Troy-based Electric Last Mile Solutions makes stock market debut, eyes fall van launch
Troy-based Electric Last Mile Solutions on Monday became the latest electric-vehicle startup to go public via a tie-up with a special-purpose acquisition company.
The company — which is slated to launch a commercial electric van aimed at the growing market for last-mile deliveries — began trading on the Nasdaq Monday morning under the ticker symbol "ELMS." Its "Urban Delivery" van, with a starting price of about $25,000 with a federal rebate, is slated to be the first commercial electric van of its size to launch in the U.S., potentially giving ELMS a leg up on would-be competitors.
ELMS opened at $11.10 per share and closed up nearly 13.5%.
The company's stock market debut follows the completion Friday of its reverse merger with blank-check company Forum Merger III Corp., the combined value of which was pegged at $1.4 billion. Such a deal is an increasingly popular way for startups to go public without going through the traditional process of an initial public offering.
"Today is an important achievement for ELMS and a significant milestone in our mission to transform last mile productivity for our customers with efficient, sustainable and connected e-mobility workstations intended to improve their bottom line," founder and CEO Jim Taylor said in a statement Monday. "As a public company, we believe we now have all the pieces in place to launch the Urban Delivery later this year and are excited to help position America as the leader in EV manufacturing."
David Boris, former co-CEO and chief financial officer of Forum III and now director of ELMS, said in a statement that the startup is "uniquely positioned to capitalize on the growing, $1 trillion North American e-commerce market and redefine the last mile of delivery with more efficient and lower cost EV solutions."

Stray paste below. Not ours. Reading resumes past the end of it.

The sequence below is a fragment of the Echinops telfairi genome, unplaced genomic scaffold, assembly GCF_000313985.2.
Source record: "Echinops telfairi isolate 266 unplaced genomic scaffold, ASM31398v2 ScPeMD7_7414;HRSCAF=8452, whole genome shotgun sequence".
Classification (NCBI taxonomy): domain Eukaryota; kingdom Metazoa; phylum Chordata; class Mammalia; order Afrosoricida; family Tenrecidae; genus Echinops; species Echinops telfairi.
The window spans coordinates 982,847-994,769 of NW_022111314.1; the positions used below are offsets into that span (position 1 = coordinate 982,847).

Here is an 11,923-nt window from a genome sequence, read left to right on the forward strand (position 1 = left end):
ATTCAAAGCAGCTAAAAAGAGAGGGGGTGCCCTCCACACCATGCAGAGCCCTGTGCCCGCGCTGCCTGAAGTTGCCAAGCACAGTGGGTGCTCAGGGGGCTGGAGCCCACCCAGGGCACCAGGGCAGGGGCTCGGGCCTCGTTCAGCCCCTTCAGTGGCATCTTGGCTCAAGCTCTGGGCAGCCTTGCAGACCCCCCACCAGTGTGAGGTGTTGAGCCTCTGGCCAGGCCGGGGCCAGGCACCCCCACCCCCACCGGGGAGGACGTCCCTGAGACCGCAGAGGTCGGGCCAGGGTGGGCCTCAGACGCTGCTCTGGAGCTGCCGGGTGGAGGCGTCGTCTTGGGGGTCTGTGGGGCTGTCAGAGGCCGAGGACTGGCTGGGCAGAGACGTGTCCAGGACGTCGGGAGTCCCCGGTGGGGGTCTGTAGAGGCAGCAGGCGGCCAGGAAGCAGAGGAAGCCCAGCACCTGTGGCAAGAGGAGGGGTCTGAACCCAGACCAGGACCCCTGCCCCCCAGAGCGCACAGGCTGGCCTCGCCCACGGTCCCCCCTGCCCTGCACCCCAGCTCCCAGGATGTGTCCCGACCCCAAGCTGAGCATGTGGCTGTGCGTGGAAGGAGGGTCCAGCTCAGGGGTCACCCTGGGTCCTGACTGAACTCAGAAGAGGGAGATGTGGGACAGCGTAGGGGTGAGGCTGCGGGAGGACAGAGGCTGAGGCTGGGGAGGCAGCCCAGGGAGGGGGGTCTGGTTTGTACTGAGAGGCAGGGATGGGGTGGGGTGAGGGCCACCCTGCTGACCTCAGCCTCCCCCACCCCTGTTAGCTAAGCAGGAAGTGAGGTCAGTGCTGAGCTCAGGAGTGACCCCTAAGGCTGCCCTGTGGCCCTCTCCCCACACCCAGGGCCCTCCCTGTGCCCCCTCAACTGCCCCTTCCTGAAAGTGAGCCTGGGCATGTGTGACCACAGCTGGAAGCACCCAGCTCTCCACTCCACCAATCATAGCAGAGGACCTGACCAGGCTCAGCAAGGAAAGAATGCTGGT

The Urban Delivery van will be built at ELMS's recently-acquired facility in Mishawaka, Indiana, that once produced Hummers. The van is expected to have a range of about 150 miles.
ELMS also is planning a second vehicle, the Urban Utility, an all-electric medium-duty cab forward truck. A reveal of a working prototype is planned for later this summer, according to a news release.
Meanwhile, ELMS is and will remain headquartered in Metro Detroit, a choice that Taylor told The Detroit News was a deliberate one by him and his business partner to buck the trend of locating on the West Coast. Taylor is the former CEO of Workhouse, chief marketing officer of Karma Automotive, president of Cadillac and CEO of Hummer.
“We’ve gone consciously against the grain and we’re going to set up shop and show the world that you can succeed out of Detroit," he said. "That’s not a challenge for GM or Ford, but we’re a new startup and we want to prove the others wrong.”
Capturing a new segment